Obamateurism of the Day
posted at 8:05 am on October 15, 2010 by Ed Morrissey
After 20 months of telling America that prosperity is right around the corner thanks to his $800 billion Porkulus package filled to the brim with “shovel-ready projects,” Barack Obama has made a sudden discovery, according to a profile by the New York Times titled, “The Education of President Obama.” The discovery is that Obama spent hundreds of billions of dollars on something that doesn’t exist:
While proud of his record, Obama has already begun thinking about what went wrong — and what he needs to do to change course for the next two years. He has spent what one aide called “a lot of time talking about Obama 2.0” with his new interim chief of staff, Pete Rouse, and his deputy chief of staff, Jim Messina. During our hour together, Obama told me he had no regrets about the broad direction of his presidency. But he did identify what he called “tactical lessons.” He let himself look too much like “the same old tax-and-spend liberal Democrat.” He realized too late that “there’s no such thing as shovel-ready projects” when it comes to public works.
Gee, who could have known that? Well, just about every critic of Porkulus, as the public-spending cycle was one of the main arguments against the bill. The impact of public-works projects comes years down the road if at all, and rarely stimulates anything except those directly involved in their execution. Any project ready to roll already has its funding; any project that needs funding will have to still jump through miles of regulatory hoops before actually using the funds it receives.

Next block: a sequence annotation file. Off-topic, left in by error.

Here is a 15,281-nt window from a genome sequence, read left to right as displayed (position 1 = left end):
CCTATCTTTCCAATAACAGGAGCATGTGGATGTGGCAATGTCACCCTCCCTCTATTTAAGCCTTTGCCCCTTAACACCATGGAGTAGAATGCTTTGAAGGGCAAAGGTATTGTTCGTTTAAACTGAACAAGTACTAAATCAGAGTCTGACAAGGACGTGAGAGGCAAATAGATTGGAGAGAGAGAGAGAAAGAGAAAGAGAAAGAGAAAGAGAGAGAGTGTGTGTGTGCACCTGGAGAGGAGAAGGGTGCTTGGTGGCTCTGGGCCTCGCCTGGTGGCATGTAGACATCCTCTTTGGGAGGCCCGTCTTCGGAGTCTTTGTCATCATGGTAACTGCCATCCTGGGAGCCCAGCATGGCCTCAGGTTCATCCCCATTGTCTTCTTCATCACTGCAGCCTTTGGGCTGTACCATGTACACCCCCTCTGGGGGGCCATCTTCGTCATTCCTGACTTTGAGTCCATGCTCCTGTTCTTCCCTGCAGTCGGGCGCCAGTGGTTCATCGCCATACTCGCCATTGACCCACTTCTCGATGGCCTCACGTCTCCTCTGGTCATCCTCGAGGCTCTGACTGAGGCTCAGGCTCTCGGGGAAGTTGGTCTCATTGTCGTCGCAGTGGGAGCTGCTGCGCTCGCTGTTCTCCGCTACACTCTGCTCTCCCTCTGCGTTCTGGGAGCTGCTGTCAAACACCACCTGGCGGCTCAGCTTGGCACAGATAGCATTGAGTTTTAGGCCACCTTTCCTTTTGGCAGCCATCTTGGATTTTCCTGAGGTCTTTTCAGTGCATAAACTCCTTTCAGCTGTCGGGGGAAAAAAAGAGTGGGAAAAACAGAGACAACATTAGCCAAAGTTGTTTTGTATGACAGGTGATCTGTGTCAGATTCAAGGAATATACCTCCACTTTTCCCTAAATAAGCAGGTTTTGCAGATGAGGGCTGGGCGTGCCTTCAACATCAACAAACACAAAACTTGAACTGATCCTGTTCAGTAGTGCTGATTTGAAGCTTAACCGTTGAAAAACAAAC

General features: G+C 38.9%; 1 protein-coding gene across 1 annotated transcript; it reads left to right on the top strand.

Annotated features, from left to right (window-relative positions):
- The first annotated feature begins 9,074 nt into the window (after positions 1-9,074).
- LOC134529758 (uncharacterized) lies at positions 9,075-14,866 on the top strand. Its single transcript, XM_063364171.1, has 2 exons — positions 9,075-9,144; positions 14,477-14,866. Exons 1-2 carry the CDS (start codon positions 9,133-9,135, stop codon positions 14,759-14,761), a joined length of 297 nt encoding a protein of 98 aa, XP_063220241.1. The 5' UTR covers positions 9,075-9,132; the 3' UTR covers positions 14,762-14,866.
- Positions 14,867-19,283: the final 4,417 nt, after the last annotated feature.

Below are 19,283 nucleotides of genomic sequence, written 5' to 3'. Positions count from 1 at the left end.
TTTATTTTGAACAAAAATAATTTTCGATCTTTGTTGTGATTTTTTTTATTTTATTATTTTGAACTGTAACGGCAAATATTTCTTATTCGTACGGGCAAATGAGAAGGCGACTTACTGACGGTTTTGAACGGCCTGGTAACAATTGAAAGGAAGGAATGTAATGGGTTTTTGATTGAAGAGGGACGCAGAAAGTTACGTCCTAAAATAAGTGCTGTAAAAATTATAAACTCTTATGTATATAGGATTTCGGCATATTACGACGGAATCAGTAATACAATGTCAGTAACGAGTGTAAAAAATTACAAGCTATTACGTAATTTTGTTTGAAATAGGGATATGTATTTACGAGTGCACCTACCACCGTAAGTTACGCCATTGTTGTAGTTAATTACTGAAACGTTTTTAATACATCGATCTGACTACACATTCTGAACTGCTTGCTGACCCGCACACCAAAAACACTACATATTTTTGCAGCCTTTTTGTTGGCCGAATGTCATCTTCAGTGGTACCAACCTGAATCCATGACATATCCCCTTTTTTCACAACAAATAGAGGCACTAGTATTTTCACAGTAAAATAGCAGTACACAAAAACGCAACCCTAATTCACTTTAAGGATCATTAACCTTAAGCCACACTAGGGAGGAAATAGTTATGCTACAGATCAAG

You know who might have known that? A President with actual executive experience. Which brings us back to the Times’ theme. It seems that we’re spending a lot more on education these days, and still getting substandard results.
Bonus OOTD: You have to love the very next line in the profile, too:
Perhaps he should not have proposed tax breaks as part of his stimulus and instead “let the Republicans insist on the tax cuts” so it could be seen as a bipartisan compromise.
Riiiiiiiiiiiiight. Because Obama should have insisted on proposals that cost a lot of money and don’t work in order to showcase his “bipartisanship” when he grudgingly agreed to solutions that actually do work. Had Obama pushed Nancy Pelosi into allowing Republicans to participate in writing the bill instead of locking them out of the process, those tax cuts might have been better structured for actual stimulus, too. What did Obama say when asked about that? “I won” — and he said it on the third day of his presidency.
I have a better idea. Let’s elect Republicans and cut out the middleman.
Got an Obamateurism of the Day? If you see a foul-up by Barack Obama, e-mail it to me at email@example.com with the quote and the link to the Obamateurism. I’ll post the best Obamateurisms on a daily basis, depending on how many I receive. Include a link to your blog, and I’ll give some link love as well. And unlike Slate, I promise to end the feature when Barack Obama leaves office.
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